Lord Hague’s statement foreshadows a decision that the UK will have to face in the coming years. Regardless of the hysteria from the well-funded press operation of DFID and the giant NGOs that provide it with robust support, public pressure to address high aid spending is becoming insurmountable. Should Britain drop the target, or adjust its development posture to better justify the expense?

Lowering the target would be a tempting option for any government looking for more cash. For aid-sceptics it is a piggy bank to be raided for spending pledges that cannot be funded otherwise, or when tax cutters (rightly) identify a clear area of spending that can be cleanly cut to reduce the cost of government. Proponents of the target meanwhile will robustly assert that the target is integral to Britain’s role as a soft power superpower, and may fret that any retreat from the target might impact negatively on the Global Britain brand.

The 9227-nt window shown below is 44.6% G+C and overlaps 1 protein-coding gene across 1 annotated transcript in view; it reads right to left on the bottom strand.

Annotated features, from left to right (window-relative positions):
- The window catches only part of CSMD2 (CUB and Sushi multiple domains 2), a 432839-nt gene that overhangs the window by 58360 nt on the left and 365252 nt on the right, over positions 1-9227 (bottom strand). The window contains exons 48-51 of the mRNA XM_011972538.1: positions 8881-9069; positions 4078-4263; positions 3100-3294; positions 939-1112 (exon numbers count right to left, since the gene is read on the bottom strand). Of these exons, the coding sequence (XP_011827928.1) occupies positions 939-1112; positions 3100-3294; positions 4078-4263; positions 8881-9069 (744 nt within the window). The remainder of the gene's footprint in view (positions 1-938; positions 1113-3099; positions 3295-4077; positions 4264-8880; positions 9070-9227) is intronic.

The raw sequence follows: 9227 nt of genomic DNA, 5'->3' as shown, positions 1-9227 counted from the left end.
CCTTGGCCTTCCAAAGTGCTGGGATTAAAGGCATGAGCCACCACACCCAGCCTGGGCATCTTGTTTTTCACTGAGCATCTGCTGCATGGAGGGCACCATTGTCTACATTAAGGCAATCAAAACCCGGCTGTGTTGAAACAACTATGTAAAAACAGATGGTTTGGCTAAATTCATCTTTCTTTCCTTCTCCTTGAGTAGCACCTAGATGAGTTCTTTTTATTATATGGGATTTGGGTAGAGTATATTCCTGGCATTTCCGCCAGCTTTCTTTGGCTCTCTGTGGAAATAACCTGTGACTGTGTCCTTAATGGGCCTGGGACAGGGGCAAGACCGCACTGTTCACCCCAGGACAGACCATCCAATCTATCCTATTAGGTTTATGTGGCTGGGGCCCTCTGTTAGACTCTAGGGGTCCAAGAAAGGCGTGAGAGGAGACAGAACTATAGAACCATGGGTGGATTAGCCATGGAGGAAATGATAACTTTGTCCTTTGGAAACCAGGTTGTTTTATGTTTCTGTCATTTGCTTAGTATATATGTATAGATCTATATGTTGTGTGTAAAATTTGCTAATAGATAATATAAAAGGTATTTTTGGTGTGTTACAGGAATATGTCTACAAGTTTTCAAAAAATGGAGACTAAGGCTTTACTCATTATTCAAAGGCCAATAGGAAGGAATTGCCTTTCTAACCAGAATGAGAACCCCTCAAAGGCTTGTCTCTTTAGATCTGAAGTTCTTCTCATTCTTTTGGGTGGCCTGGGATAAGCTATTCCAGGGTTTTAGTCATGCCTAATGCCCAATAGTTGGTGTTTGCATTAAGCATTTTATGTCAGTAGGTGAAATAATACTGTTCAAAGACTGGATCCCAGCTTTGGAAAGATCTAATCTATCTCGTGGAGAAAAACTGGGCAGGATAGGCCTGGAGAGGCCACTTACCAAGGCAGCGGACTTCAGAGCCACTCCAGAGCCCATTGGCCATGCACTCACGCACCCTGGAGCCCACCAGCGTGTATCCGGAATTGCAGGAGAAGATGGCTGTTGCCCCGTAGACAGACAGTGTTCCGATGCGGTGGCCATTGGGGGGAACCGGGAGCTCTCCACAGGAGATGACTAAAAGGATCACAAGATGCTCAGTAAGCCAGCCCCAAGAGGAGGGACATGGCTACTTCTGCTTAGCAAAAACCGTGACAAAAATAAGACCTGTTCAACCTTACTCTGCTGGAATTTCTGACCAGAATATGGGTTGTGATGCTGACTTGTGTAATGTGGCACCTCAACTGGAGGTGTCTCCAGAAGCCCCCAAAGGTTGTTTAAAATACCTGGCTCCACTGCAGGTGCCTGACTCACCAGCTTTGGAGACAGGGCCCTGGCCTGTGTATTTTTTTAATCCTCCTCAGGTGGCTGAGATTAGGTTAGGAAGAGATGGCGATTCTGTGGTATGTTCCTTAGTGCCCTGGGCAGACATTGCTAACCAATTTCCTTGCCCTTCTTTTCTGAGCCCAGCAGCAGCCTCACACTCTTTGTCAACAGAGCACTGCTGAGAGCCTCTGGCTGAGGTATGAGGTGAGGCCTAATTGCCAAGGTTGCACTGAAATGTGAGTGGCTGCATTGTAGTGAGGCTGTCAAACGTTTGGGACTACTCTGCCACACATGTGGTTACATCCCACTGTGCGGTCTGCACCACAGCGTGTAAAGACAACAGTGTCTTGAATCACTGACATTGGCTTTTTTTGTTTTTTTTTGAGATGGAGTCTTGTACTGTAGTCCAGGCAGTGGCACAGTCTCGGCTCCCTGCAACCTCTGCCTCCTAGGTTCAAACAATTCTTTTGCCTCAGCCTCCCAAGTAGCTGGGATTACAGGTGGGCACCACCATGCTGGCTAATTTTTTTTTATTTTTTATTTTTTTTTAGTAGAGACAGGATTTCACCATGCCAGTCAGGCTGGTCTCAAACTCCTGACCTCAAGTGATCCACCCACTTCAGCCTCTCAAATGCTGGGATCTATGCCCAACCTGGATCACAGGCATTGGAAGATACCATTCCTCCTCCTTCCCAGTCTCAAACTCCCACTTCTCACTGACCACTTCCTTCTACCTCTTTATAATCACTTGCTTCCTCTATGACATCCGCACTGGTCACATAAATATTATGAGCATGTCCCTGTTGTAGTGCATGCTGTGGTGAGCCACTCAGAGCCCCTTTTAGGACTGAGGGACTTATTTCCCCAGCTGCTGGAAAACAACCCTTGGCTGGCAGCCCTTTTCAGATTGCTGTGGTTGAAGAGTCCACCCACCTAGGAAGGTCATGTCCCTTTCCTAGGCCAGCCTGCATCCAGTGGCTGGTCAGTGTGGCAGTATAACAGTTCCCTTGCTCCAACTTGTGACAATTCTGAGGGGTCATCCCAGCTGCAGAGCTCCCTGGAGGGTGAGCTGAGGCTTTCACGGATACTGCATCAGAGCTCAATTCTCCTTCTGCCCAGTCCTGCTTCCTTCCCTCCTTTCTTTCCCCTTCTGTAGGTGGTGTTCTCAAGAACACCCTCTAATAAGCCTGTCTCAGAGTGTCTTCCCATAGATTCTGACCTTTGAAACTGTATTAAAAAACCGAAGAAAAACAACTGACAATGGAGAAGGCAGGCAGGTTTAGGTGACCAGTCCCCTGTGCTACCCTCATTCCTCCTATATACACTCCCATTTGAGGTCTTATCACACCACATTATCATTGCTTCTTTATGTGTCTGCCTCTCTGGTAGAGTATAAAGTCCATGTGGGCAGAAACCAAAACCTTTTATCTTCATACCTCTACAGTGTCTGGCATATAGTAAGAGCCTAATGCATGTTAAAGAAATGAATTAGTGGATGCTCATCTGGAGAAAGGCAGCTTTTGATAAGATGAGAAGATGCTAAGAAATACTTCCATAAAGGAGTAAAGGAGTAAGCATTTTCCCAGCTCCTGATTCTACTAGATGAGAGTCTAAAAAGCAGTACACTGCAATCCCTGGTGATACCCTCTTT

Increasing the popularity of ODA means understanding what purpose Britons believe it should serve….it seems clear that Britons are instinctively more minded towards aid being deployed in a manner respecting the national interest rather than based on need alone.

Unfortunately, in spite of public opinion, it is this latter group who currently hold a firm majority in parliament. As such, any government would face great difficulty in changing Britain’s aid legislation.

However, that does not mean changes cannot be made to policy. Though it is not immediately obvious from the 2015 International Development Act, the government does not actually have to spend 0.7% of GNI on ODA. All the International Development Secretary has to do is explain to parliament why the target has not been met.